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Biology, Psychology, Uncategorized

Pets and poinsettias

A few years ago someone gave me a huge poinsettia at work. When Christmas holidays arrived I was pretty concerned. I have a cat at home and I had heard that poinsettias were incredibly poisonous. I considered leaving the plant at work, where it would most likely die while the office was closed. But being me, I chose to do some research first.

Turns out poinsettias have a bad rap. Chances are you would have to consume a lot of poinsettia to feel any ill effects. At that goes for animals as well. If any, signs of poisoning might include mild vomiting, drooling, or even more unlikely diarrhea. The milky sap may cause skin irritation, and eye exposure could cause some inflammation. (Pet Poison Helpline)

So just how mild? According to POISINDEX (R) a 50-pound child would have to eat more than 500 leaves to consume enough that it would be toxic. So, even my tiny little cat would have to eat several complete plants before she experienced any ill effects.

So how do these myths get started? So often, myths like these get started by attributing blame without knowing the actual cause or causes. Supposedly the poinsettia myth started in 1919 when a two-year-old supposedly died from consuming a poinsettia leaf (read about it here). Despite later findings regarding the actual cause of death, the myth had begun.

The problem is that sometimes these myths seem to make a lot of sense. When you hear that a vaccine works by introducing a similar virus (etc) into the body, it is easy to make the leap that the vaccines will make me sick. When you hear that compact fluorescent lightbulbs (CFLs) contain small amounts of mercury it is easy to consider them unsafe for the house. But a little extra time, will often reveal these to be stories, rather than facts. Check out my post on vaccines for more info. And a CFL contains about one hundredth of the mercury content of older thermostats. And based on the release rates, a broken bulb would need to be left in a room for several weeks before the mercury vapour in the room reach levels that would be hazardous to a child. Get more information here.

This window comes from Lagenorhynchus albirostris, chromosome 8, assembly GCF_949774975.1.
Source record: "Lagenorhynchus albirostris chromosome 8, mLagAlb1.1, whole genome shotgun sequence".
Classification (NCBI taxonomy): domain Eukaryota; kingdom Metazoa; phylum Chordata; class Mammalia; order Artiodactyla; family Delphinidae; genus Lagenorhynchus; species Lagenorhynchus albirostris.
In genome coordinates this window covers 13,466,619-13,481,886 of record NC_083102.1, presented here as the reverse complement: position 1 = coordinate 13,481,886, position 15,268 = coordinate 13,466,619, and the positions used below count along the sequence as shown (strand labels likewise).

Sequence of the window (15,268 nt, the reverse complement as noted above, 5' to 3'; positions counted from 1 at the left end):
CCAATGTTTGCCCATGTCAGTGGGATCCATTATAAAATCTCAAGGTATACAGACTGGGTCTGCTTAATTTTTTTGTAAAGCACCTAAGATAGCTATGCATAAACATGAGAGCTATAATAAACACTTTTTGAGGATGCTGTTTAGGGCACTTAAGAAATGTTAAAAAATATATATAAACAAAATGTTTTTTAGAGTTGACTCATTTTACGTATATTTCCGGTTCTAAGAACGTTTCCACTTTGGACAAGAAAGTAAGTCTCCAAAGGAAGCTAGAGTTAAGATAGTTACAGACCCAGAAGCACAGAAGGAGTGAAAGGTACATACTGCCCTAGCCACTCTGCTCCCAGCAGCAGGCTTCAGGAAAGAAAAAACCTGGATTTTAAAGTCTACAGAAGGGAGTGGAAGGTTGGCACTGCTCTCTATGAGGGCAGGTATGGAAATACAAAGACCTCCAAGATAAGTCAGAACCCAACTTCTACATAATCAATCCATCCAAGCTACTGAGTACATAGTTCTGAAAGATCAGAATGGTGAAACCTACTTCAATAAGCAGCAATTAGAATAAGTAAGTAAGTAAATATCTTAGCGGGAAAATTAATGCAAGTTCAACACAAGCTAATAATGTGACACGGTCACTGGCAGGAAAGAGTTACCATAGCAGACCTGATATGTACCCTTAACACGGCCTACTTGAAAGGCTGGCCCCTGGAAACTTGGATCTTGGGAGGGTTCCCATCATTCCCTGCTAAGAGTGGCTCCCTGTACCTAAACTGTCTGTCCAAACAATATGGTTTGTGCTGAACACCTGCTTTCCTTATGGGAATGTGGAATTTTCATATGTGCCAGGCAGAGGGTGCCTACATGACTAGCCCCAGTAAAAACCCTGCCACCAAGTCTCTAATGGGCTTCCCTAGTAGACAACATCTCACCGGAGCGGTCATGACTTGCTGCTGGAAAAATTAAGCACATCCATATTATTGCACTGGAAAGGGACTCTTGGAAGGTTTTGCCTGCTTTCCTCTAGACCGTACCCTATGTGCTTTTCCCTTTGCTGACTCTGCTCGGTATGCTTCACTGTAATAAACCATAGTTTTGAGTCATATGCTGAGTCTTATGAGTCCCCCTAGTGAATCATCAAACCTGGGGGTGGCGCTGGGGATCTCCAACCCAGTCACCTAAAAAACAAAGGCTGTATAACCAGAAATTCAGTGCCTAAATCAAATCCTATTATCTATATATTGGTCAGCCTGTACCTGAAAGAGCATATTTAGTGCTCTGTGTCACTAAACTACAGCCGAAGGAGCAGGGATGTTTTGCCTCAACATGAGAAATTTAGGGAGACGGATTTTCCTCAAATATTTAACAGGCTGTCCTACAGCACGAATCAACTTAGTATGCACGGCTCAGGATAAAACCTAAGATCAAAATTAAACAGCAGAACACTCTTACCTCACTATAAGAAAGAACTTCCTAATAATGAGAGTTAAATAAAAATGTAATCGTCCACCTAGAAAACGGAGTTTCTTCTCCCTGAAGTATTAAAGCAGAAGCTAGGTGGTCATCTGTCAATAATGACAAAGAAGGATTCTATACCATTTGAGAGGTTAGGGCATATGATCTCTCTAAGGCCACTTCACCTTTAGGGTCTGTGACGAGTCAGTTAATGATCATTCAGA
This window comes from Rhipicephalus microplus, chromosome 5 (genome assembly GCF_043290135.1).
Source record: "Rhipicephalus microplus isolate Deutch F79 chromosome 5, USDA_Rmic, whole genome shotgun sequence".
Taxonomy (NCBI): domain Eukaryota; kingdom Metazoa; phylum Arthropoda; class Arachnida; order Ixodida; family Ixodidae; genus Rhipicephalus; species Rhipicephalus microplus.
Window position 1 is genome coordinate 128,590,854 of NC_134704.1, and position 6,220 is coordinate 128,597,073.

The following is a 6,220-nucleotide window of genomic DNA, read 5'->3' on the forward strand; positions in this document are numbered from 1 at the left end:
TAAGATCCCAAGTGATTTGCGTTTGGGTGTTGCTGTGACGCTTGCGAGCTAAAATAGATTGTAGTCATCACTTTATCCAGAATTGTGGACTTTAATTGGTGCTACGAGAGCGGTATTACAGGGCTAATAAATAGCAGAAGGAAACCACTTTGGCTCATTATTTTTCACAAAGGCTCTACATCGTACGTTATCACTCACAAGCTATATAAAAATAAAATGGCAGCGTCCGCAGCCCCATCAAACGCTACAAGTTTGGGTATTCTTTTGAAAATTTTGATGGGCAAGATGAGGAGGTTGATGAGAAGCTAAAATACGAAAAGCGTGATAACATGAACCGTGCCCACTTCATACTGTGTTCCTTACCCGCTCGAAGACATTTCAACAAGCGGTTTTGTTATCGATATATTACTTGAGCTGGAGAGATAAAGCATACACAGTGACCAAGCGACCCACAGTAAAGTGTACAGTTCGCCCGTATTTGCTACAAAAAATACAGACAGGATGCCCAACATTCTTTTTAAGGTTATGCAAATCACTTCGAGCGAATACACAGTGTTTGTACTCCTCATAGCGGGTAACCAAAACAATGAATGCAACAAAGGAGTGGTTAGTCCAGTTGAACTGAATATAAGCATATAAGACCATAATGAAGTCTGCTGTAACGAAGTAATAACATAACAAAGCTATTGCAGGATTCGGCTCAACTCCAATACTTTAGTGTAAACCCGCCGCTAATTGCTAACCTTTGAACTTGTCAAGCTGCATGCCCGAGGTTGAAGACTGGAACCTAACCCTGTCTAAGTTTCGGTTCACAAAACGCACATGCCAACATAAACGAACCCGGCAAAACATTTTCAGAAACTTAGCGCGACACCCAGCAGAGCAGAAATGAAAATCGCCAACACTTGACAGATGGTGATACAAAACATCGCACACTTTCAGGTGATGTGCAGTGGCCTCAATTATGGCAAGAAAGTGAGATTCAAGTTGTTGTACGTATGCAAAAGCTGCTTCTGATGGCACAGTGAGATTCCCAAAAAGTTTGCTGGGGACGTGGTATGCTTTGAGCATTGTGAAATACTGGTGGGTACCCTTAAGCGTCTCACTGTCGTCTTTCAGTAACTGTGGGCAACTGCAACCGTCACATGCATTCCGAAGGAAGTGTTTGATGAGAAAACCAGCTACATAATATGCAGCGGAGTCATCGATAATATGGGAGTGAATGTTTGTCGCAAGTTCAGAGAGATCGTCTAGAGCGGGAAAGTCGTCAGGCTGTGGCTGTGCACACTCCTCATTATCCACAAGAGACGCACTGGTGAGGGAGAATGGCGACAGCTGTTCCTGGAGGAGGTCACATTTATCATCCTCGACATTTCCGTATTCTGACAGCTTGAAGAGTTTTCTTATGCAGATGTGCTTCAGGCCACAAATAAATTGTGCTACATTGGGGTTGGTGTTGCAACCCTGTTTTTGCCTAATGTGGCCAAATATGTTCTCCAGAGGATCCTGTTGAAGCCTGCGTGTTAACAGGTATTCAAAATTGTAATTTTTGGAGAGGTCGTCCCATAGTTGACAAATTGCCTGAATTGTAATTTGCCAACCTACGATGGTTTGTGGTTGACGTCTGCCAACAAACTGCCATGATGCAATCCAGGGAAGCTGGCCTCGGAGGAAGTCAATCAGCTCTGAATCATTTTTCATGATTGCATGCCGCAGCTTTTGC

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About Peyto

I am passionate about making science, sustainability, and sport accessible through engaging information and activities. Peyto is a reference to Bill Peyto who was an outfitter, trapper, and eventually a park warden in Banff National Park. Peyto Lake and Peyto Glacier are both named after him. He is also a distant relative of mine.

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